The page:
Well, the good news is that there are only 12 episodes in the season — an unusual mini-season for a 1980s series. Did they foresee the fatigue that it would inflict upon future viewers? More likely it was a result of the show’s weird provenance, changing networks, going almost 2 years between seasons 1 and 2. There didn’t seem to be a lot of demand for this show, and maybe for good reason.
In another gauzy episode scored with electronic tinklings, we meet Martin, a boy with an unnamed disease that renders him completely healthy as far as we can tell. Sure, he sticks pretty close to that bedroom, but he’s moving around, leaning out the window, going downstairs to eat. I’m not seeing a bedpan, an IV, wheelchair, casts or bruises. If you’re going to get a disease, this is the one to get; just don’t expect many callers at your telethon. His only friend is his dog, Dog.
There is some fun early in the episode as we get a Dog’s-eye POV of him running through the town collecting artifacts to keep Martin in touch with the outside world. Sadly, Martin has made a tag for Dog to take out into the world to recruit some friends.
Not so sadly, this tactic reels in 80s babe Helen Shaver, last seen in The Sandkings. She sees that the dog belongs to her missing student, and marches straight into his bedroom. This being pre-Letourneau, Martin’s mother leaves them alone.
Almost immediately, Martin crushes on Ms. Haight despite the horrible job the make-up, hair and costume people have done on her. She brings flowers, reads to him, teaches him about Jules Verne, Jack London, Robin Hood, the Pyramids; frequently laying on his bed. This inspires Martin to write his own book from which she reads aloud a passage he has written about her. Awkward.
That night, Martin’s mother receives a call telling her that Ms Haight has been killed in a crash. Martin watches the funeral procession from his window. Dog, being the faithful psychic pal, knows what he must bring back to Martin to make him happy.
So we have a reverse Pet Semetary (which came out 5 years earlier) in which a pet resurrects a human. And it works out just about as well, as we see the filthy Dog come into Martin’s room, and a gray decaying hand grips the door. Sometimes, dead is better.
Once again, the ending is botched. Leaving the episode open to interpretation and deliberately muddying the story are two different things. Is this a happy ending or a horror ending?
Case for horror ending: The music and the wind suggest an evil presence returning to the house. Martin’s lamp goes out when Miss Haight enters his room. She has been invisible up to this point — and I mean invisible, not simply out of the frame. It could have been the POV in some shots, but when the front door slammed, where was she? The only thing we finally see of her is a decaying hand on the bedroom door.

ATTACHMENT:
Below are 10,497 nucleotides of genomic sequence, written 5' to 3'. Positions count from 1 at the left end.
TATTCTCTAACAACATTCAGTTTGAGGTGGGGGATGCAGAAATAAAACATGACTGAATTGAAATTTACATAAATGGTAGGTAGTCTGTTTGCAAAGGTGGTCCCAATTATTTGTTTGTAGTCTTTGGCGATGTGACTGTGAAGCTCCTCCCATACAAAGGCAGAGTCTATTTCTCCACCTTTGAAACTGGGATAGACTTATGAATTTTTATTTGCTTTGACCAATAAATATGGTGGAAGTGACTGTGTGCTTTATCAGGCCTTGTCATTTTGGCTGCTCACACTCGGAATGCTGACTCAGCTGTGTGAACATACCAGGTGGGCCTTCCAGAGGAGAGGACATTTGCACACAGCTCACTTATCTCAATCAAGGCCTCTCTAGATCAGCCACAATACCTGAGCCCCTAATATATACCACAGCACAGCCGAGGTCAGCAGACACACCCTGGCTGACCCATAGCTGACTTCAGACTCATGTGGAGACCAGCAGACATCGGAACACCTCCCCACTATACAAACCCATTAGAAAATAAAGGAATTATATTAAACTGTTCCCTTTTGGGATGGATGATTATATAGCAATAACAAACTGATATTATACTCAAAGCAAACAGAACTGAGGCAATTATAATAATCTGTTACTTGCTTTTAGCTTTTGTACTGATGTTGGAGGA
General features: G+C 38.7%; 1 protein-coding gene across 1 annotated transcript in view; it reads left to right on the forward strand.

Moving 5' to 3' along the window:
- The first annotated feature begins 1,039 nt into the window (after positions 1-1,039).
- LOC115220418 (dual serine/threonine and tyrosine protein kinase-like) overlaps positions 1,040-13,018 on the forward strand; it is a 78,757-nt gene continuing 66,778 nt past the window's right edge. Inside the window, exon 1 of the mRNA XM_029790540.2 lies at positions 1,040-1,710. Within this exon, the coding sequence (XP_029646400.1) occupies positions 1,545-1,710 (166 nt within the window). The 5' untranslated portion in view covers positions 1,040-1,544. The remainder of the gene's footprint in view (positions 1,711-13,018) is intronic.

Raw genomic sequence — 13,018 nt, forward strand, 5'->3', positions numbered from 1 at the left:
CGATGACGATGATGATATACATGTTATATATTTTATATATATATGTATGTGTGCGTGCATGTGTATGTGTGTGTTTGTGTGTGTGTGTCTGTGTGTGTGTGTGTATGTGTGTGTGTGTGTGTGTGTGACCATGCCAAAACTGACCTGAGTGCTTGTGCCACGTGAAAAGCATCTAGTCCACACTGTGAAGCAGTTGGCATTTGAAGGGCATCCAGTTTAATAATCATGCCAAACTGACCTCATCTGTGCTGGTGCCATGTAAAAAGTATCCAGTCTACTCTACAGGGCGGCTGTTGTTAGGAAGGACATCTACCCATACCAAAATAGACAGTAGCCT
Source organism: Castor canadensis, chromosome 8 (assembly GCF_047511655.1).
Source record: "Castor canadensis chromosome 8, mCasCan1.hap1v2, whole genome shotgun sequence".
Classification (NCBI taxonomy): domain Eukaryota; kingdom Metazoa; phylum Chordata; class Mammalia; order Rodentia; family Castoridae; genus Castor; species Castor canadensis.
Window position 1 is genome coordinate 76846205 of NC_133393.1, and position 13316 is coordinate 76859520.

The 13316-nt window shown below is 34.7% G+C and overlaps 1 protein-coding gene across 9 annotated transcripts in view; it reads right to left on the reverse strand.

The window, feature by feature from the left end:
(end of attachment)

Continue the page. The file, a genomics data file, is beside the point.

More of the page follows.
Case for happy ending: This has been a sugary sweet episode up until now with warm relationships between Martin, his mother, Miss Haight, and Dog. Dog has always had a preternatural instinct to bring just the right thing back to his master. Surely he wouldn’t bring evil, or fleas, into the house. The gray hand does not seem to disturb Martin. When his lamp goes out, it is replaced by a heavenly light. He smiles as he is bathed in this light that washes out the screen.
The last line is said by Miss Haight and could be taken 2 ways, “Come to me.” The words alone, coming from a corpse, are ominous. However, they are said in a strange sing-song voice. But even if said positively, this is a) a corpse beckoning a live child to join her, and 2) a 40-year old corpse beckoning a live child to join her. No good can come from this.
I have to go with the horror ending, and the short story seems to suggest that. But how did Dog go so wrong, and why is Martin so happy?
Would it have killed Bradbury to have the kid scream in terror? Or maybe Martin could have embraced death if his disease had actually caused him to suffer. It’s all just too nice; maybe that is the pitfall of a Canadian series.
- Although Pet Semetary was published 5 years before The Emissary aired, Bradbury’s original short story was published in 1947 — coincidentally, the year Stephen King was born.
- Dad gets one scene and is kind of a dick. He has nothing to do with the story, why is he even there? Oh, yeah: Men Bad.
- For some reason, it amuses me that one of the ChiPs guys was a producer on a few RBT episodes. No, the other one.
- Why was the teacher named Miss Haight? Surely not because it sounds like hate. A Haight Ashbury reference? Not sure it was anything significant in 1947.
- Nice economy of set dressing below, as the leaves start just at the property line. Or did all the other homes have healthy boys whose fathers made them take care of their yards? Maybe that explains this fishy symptomless disease.